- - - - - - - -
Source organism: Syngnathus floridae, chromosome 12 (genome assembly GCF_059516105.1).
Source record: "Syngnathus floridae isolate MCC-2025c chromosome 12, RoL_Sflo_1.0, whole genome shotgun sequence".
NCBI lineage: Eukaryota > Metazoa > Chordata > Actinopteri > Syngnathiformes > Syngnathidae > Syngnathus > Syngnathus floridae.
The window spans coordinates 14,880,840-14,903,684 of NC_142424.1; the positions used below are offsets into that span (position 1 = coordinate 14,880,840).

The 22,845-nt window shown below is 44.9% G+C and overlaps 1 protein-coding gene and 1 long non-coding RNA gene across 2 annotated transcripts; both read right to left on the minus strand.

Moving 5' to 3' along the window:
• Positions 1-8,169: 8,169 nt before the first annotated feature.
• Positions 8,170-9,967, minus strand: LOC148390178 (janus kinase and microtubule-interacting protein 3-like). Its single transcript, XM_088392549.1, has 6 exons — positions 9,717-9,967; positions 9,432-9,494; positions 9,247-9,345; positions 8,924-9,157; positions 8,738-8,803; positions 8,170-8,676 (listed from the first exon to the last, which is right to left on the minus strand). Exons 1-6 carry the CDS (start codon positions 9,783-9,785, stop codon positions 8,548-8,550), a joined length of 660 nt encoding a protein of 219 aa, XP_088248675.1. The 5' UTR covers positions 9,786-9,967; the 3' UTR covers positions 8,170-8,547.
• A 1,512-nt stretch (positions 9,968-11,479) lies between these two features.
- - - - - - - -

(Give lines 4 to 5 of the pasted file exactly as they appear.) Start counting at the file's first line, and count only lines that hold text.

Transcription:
The window spans coordinates 14,880,840-14,903,684 of NC_142424.1; the positions used below are offsets into that span (position 1 = coordinate 14,880,840).

The 22,845-nt window shown below is 44.9% G+C and overlaps 1 protein-coding gene and 1 long non-coding RNA gene across 2 annotated transcripts; both read right to left on the minus strand.